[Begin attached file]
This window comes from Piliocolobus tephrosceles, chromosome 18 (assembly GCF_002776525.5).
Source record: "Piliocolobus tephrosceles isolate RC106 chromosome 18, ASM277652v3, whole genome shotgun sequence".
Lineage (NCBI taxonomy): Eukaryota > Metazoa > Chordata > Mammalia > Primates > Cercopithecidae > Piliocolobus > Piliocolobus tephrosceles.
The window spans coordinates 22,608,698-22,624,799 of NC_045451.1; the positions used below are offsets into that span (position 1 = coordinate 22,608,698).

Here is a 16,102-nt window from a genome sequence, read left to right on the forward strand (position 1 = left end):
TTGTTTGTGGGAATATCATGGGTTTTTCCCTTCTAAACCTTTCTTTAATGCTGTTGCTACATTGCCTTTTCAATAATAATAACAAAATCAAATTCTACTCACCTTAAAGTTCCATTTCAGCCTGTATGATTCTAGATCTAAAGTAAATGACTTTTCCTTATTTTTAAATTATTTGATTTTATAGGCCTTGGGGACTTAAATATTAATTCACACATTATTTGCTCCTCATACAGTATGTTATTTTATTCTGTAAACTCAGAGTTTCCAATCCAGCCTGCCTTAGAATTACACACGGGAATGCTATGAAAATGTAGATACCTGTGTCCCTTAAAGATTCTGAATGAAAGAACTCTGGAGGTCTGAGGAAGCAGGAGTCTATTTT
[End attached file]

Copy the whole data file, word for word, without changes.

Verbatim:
This window comes from Piliocolobus tephrosceles, chromosome 18 (assembly GCF_002776525.5).
Source record: "Piliocolobus tephrosceles isolate RC106 chromosome 18, ASM277652v3, whole genome shotgun sequence".
Lineage (NCBI taxonomy): Eukaryota > Metazoa > Chordata > Mammalia > Primates > Cercopithecidae > Piliocolobus > Piliocolobus tephrosceles.
The window spans coordinates 22,608,698-22,624,799 of NC_045451.1; the positions used below are offsets into that span (position 1 = coordinate 22,608,698).

Here is a 16,102-nt window from a genome sequence, read left to right on the forward strand (position 1 = left end):
TTGTTTGTGGGAATATCATGGGTTTTTCCCTTCTAAACCTTTCTTTAATGCTGTTGCTACATTGCCTTTTCAATAATAATAACAAAATCAAATTCTACTCACCTTAAAGTTCCATTTCAGCCTGTATGATTCTAGATCTAAAGTAAATGACTTTTCCTTATTTTTAAATTATTTGATTTTATAGGCCTTGGGGACTTAAATATTAATTCACACATTATTTGCTCCTCATACAGTATGTTATTTTATTCTGTAAACTCAGAGTTTCCAATCCAGCCTGCCTTAGAATTACACACGGGAATGCTATGAAAATGTAGATACCTGTGTCCCTTAAAGATTCTGAATGAAAGAACTCTGGAGGTCTGAGGAAGCAGGAGTCTATTTT